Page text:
Catty Fluid Mechanics

Attention: open in a new window. PDFPrintE-mail

Catty fluid mechanics described in articles in BBC News, ScienceNOW and Science DOI: 10.1126/science.119542111 Nov 2010. Using high speed cameras and a robotic device, a group of engineers and physicists from Massachusetts Institute of Technology (MIT), Virginia Polytechnic Institute and Princeton University have worked out how cats lap up liquids. Unlike dogs, which scoop up liquids using their tongues like a ladle, cats rapidly flick their tongues in and out without appearing to scoop up the liquid. High speed photography revealed that cats curl their tongue downwards so that the upper surface just touches the water without penetrating the surface. When the cat lifts its tongue it pulls up a column of water and then captures this by closing its mouth.

The researchers then built a mechanical device the size of a cat’s tongue to study the physics of the water movement. They found it involves a balance between the forces of inertia and gravity. Roman Stocker, a biophysicist from MIT explained: “The creation of the water column is driven by the force inertia - the tendency of the liquid, once in motion, to keep going. The water column initially becomes larger in length and in volume, but at some point the weight of the column itself overcomes these inertial forces, and gravity causes the column to collapse back into the bowl. There is a time when the volume of a column is at a maximum, which is the time at which the cat closes its jaw.”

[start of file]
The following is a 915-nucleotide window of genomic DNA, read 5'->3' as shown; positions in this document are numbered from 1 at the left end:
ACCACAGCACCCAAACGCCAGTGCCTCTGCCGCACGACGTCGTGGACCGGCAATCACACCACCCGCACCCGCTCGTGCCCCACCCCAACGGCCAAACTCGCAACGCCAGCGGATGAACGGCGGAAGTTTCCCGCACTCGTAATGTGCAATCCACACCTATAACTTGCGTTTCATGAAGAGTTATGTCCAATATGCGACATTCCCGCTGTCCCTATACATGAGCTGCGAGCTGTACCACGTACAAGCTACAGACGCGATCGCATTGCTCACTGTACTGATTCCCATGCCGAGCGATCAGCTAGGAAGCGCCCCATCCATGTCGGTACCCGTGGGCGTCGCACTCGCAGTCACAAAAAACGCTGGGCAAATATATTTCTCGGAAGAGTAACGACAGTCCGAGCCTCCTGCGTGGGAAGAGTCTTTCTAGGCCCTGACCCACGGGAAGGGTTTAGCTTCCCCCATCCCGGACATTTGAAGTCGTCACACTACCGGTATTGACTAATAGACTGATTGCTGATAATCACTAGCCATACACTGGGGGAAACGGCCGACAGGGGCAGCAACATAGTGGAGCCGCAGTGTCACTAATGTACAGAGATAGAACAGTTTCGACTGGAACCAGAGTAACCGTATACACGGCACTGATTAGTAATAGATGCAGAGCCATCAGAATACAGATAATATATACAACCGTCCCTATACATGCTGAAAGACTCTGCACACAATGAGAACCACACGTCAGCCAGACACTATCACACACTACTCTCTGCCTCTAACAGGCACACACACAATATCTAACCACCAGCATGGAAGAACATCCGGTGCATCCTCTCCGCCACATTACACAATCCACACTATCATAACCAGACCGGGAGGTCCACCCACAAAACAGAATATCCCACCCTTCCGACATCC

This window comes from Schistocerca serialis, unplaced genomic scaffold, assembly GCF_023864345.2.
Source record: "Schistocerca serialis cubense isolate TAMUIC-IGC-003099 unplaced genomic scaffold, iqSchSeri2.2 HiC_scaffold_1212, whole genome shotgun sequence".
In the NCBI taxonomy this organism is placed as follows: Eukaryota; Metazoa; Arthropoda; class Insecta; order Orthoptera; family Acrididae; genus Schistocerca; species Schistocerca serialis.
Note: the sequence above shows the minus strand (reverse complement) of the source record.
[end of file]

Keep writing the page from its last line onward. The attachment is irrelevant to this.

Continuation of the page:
The team studied larger members of the feline family in the zoo and wild animals recorded on video clips, and discovered the “big cats” also use the same method of drinking. The researchers suggest that cats developed this method of drinking because they don’t like getting their faces splashed with water. Stocker explained: “The lapping mechanism of cats seems to be a lot cleaner compared with dogs, which is much more vigorous and produces more splash. One speculation is the face of the cat, and particularly the region around the nose and the whiskers, is extremely sensitive, therefore the cat might want to try and keep that as dry as possible.” He added: “I would say cats know more about fluid mechanics than dogs.”

BBC

Editorial Comment: We would say cats (and dogs) know as much about fluid mechanics as the mechanical device used in the research knows about fluid mechanics – precisely zilch! It was the engineers who intelligently designed the device who understood the fluid mechanics. In the same way it is the Creator of the cat who made the cat’s tongue and wired its brain to make the required movements to use fluid mechanics to drink, who had the understanding long before we figured it out. (Ref. design, physics, mammals)

Evidence News 15 Dec 2010

q_and_a2
crc_youtube
outdoor_museum_panel
free_audio2